We covered the latest 2,000 Guineas ante-post betting, last week, so let’s now take a peek out how the 1,000 Guineas market is shaping-up. Which horses are attracting the most interest?
She was unfancied on debut at the Curragh and was indeed defeated, but she shed her maiden tag at Goodwood before heading back over the Irish Sea to narrowly beat stablemate Hydrangea in G2 Debutante Stakes. However, along with Promise To Be True, she suffered at the hands of rank-outsider Intricately in the G1 Moyglare Stakes. Rhododendron then confirmed her edge over Hydrangea in the Dubai Fillies’ Mile, at Headquarters, but her position at the head of the market reflects that next year’s 1,000 Guineas still looks wide open.
Charlie Appleby certainly handled this Dubawi filly with kid-gloves, as a juvenile and she only raced once in the British Isles. She beat Sir Michael Stoute’s Spatial in a fairly uneventful debut at Newmarket, before being sent across the Channel in October. William Buick was on-board as she scooped G1 honours in only her second outing (Prix Marcel Boussac, Chantilly). The form of that encounter must be regarded as questionable, given Promise To Be True’s not-too-promising Autumn performances, but Wuheida has done all that was asked of her so far.
The Frankel-sired chestnut was never easy to back, once the hype surrounding her father’s progeny had quickly got into gear, but a 4-length defeat of Nations Alexander at Haydock appeared to confirm that this was another that dared punters to oppose her. Most did not and got their fingers burned in the G2 Lowther Stakes, when she finished an odds-on 3rd behind both Queen Kindly and Roly Poly. Undeterred, bettors piled back in on her for the G2 Rockfel Stakes, which led to Newmarket raining betting-slip confetti when Frankie Dettori landed the spoils on Spain Berg. Fair Eva still has a great deal to prove.
Recent 1,000 Guineas Winners
Natagora was the winner in 2008. The French broodmare had a record of five wins out of seven, as a two year-old, and named as Cartier European two-year old champion. Bred by Bertrand Gouin and Georges Duca, owned by Stefan Friborg and trained by Pascal Bary, Natagora scooped almost eight-hundred thousand pounds in prize money, during her short career. When winning the 1000 Guineas, she was up against two very capable English fillies, Spacious and Infallible. Natagora was making the running, after just two furlongs. She was never headed, after that, and won by half a length.
Ghanaati was the 2009 champion. Sired by Giant’s Causeway and out of Sarayir, this bay-mare was trained by Barry Hills. Her 1000 Guineas win was her first time out as a two year-old. At 20/1, Ghanaati had few friends in the market and the serious money was on Rainbow View (the 8/11 favorite). This horse ran a disappointing race and Ghanaati was eye-catching, going clear in the final quarter of a mile. There were concerns about Rainbow View running to her best on the firm ground, which were comprehensively vindicated. Never the less, this was a very impressive performance by the Hamdan Al Maktoum horse. Her winning time was more than one and a half seconds faster than Sea The Stars victory in the 2000 Guineas, on the previous day.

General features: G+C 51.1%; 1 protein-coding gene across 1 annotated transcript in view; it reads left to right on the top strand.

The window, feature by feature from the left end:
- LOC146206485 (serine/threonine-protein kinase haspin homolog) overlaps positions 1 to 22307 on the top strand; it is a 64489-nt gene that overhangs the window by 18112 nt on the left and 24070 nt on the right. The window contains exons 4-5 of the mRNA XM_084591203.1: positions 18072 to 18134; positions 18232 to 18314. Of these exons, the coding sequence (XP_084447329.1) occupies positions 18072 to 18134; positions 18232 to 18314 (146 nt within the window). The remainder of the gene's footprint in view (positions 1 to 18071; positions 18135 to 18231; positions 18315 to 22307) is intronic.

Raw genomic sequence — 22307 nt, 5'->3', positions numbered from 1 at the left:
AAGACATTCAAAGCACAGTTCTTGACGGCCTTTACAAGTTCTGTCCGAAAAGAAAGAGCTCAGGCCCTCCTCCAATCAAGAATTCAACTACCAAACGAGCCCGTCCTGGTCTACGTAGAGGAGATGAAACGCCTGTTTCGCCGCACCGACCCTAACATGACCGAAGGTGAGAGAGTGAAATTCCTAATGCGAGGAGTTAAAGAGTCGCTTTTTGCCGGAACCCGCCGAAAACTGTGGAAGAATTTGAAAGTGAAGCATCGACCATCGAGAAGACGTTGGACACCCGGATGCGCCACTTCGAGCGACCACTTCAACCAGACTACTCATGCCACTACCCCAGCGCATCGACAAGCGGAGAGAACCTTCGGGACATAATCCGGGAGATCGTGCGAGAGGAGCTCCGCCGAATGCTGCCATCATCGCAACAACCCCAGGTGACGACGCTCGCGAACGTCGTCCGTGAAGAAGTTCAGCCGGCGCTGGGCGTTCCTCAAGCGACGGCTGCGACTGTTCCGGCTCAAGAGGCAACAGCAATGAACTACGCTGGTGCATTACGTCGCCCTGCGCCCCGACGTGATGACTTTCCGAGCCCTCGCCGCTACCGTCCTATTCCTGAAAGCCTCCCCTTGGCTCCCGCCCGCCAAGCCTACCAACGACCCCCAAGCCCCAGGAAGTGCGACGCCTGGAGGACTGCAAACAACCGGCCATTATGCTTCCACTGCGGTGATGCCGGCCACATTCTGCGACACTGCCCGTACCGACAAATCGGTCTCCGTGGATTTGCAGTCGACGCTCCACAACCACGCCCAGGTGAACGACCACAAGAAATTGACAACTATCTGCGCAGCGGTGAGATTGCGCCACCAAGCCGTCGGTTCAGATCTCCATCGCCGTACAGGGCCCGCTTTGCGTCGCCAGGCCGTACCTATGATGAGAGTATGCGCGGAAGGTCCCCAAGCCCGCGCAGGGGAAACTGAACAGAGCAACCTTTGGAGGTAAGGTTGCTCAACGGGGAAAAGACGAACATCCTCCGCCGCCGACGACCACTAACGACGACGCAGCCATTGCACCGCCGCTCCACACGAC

Special Duty won in 2010, although the race was controversial. She was beaten by a nose, by Jacqueline Quest, but the winner was demoted after hanging right and impeding Special Duty. It wasn’t the most desirable way to win a classic race, but most felt that Khalid Abdulla’s horse was the best on the day. Confirmation of her class came when she won the Poule d’Essai des Pouliches, shortly afterwards.
In 2011, the winner was Blue Bunting. Owned by Godolphin and trained by Mahmood Al Zarooni, Blue Bunting won the Newmarket Montrose Stakes as a two year-old. Frankie Dettori was on-board for her 1000 Guineas win, although she was not particularly popular with punters and went off at 16/1. These odds appeared to be justified, as she was easily outpaced over the first four furlongs. Blue Bunting rallied gamely, putting in a strong run on the rail, to win by three-quarters of a length.
Homecoming Queen was the 2012 champion. She was also an outsider, at 25/1. The money was mainly on stablemate, Maybe, but the Aidan O’Brien trained horse put a top-quality field to the sword, winning by an astonishing nine lengths.
The 2013 champion was Sky Lantern, a horse trained by Richard Hannon. Sent off as joint-favorite, along with Big Break, Sky Lantern showed a breath-taking turn of foot. Held up in last place, when turning into the straight, Sky Lantern made the field look pedestrian on the run-in, winning by four lengths.
Legatissimo won in 2014 and proved herself a worthy champion by grabbing the glory in both the Nassau Stakes and the Matron Stakes. She was named Cartier Champion Three-year-old Filly. There were plans for her to run, as a 4-year-old, but she suffered a setback in training which quickly led to her retirement.
Aidan O’Brien’s Galileo filly, Minding, was utterly dominant as both a 2 and 3-year-old. Before her 2016 win, she had already tasted victory in both the Moyglare Stud Stakes and the Fillies’ Mile. After it, she truly established herself as one f the most exciting fillies in recent years, winning the Epsom Oaks, the Pretty Polly Stakes, the Nassau Stakes and the Queen Elizabeth II Stakes.
The contenders for next year’s 1,000 Guineas will certainly need to step-up a great deal, if they are going to prove worthy followers to recent champions!